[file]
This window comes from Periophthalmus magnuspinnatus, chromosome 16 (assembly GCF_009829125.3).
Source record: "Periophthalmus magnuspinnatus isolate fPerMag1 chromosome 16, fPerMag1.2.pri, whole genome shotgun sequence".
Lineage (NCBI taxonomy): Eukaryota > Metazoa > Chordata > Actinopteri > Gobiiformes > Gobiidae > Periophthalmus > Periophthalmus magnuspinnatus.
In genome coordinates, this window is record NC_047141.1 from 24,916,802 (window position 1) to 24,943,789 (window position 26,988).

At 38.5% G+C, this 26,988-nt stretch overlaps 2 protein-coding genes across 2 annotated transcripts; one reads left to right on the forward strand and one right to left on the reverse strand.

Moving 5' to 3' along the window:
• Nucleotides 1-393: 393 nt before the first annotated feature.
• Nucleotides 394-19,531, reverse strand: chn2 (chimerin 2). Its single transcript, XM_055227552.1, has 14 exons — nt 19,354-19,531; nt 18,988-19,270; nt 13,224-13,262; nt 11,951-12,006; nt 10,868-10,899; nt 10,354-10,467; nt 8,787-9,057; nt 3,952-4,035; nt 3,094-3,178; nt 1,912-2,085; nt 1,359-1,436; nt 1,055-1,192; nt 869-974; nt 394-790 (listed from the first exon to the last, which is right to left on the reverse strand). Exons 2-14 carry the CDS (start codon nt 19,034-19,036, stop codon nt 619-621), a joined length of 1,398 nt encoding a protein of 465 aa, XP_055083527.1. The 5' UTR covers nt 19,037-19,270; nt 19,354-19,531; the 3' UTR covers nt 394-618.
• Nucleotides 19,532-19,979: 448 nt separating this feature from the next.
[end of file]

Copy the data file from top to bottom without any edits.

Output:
This window comes from Periophthalmus magnuspinnatus, chromosome 16 (assembly GCF_009829125.3).
Source record: "Periophthalmus magnuspinnatus isolate fPerMag1 chromosome 16, fPerMag1.2.pri, whole genome shotgun sequence".
Lineage (NCBI taxonomy): Eukaryota > Metazoa > Chordata > Actinopteri > Gobiiformes > Gobiidae > Periophthalmus > Periophthalmus magnuspinnatus.
In genome coordinates, this window is record NC_047141.1 from 24,916,802 (window position 1) to 24,943,789 (window position 26,988).

At 38.5% G+C, this 26,988-nt stretch overlaps 2 protein-coding genes across 2 annotated transcripts; one reads left to right on the forward strand and one right to left on the reverse strand.

Moving 5' to 3' along the window:
• Nucleotides 1-393: 393 nt before the first annotated feature.
• Nucleotides 394-19,531, reverse strand: chn2 (chimerin 2). Its single transcript, XM_055227552.1, has 14 exons — nt 19,354-19,531; nt 18,988-19,270; nt 13,224-13,262; nt 11,951-12,006; nt 10,868-10,899; nt 10,354-10,467; nt 8,787-9,057; nt 3,952-4,035; nt 3,094-3,178; nt 1,912-2,085; nt 1,359-1,436; nt 1,055-1,192; nt 869-974; nt 394-790 (listed from the first exon to the last, which is right to left on the reverse strand). Exons 2-14 carry the CDS (start codon nt 19,034-19,036, stop codon nt 619-621), a joined length of 1,398 nt encoding a protein of 465 aa, XP_055083527.1. The 5' UTR covers nt 19,037-19,270; nt 19,354-19,531; the 3' UTR covers nt 394-618.
• Nucleotides 19,532-19,979: 448 nt separating this feature from the next.